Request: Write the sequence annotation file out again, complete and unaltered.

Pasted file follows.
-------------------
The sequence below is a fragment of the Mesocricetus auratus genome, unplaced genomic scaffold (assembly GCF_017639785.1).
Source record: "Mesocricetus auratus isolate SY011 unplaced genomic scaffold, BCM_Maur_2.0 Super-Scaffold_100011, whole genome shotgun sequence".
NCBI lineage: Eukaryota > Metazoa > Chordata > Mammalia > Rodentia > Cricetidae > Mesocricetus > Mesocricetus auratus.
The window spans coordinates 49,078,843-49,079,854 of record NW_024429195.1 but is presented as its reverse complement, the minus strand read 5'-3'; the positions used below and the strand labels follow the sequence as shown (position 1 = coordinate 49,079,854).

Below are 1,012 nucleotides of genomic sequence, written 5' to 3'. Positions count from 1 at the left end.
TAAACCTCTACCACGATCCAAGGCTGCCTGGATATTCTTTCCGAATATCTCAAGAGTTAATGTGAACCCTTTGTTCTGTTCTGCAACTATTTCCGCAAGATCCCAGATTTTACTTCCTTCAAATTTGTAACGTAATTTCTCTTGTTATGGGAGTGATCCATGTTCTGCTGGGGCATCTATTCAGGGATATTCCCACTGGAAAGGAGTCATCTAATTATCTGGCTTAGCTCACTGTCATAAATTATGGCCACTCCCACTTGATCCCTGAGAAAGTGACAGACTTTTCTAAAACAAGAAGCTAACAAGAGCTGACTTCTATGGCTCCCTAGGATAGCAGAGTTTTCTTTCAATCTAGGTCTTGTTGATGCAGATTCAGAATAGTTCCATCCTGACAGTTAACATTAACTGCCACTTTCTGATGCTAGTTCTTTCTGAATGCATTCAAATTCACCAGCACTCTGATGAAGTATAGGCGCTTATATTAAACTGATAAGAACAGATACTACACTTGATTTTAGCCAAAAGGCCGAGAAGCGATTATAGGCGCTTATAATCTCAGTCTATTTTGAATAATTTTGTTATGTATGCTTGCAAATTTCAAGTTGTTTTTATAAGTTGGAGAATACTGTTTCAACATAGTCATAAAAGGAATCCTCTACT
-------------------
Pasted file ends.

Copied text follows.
The sequence below is a fragment of the Mesocricetus auratus genome, unplaced genomic scaffold (assembly GCF_017639785.1).
Source record: "Mesocricetus auratus isolate SY011 unplaced genomic scaffold, BCM_Maur_2.0 Super-Scaffold_100011, whole genome shotgun sequence".
NCBI lineage: Eukaryota > Metazoa > Chordata > Mammalia > Rodentia > Cricetidae > Mesocricetus > Mesocricetus auratus.
The window spans coordinates 49,078,843-49,079,854 of record NW_024429195.1 but is presented as its reverse complement, the minus strand read 5'-3'; the positions used below and the strand labels follow the sequence as shown (position 1 = coordinate 49,079,854).

Below are 1,012 nucleotides of genomic sequence, written 5' to 3'. Positions count from 1 at the left end.
TAAACCTCTACCACGATCCAAGGCTGCCTGGATATTCTTTCCGAATATCTCAAGAGTTAATGTGAACCCTTTGTTCTGTTCTGCAACTATTTCCGCAAGATCCCAGATTTTACTTCCTTCAAATTTGTAACGTAATTTCTCTTGTTATGGGAGTGATCCATGTTCTGCTGGGGCATCTATTCAGGGATATTCCCACTGGAAAGGAGTCATCTAATTATCTGGCTTAGCTCACTGTCATAAATTATGGCCACTCCCACTTGATCCCTGAGAAAGTGACAGACTTTTCTAAAACAAGAAGCTAACAAGAGCTGACTTCTATGGCTCCCTAGGATAGCAGAGTTTTCTTTCAATCTAGGTCTTGTTGATGCAGATTCAGAATAGTTCCATCCTGACAGTTAACATTAACTGCCACTTTCTGATGCTAGTTCTTTCTGAATGCATTCAAATTCACCAGCACTCTGATGAAGTATAGGCGCTTATATTAAACTGATAAGAACAGATACTACACTTGATTTTAGCCAAAAGGCCGAGAAGCGATTATAGGCGCTTATAATCTCAGTCTATTTTGAATAATTTTGTTATGTATGCTTGCAAATTTCAAGTTGTTTTTATAAGTTGGAGAATACTGTTTCAACATAGTCATAAAAGGAATCCTCTACT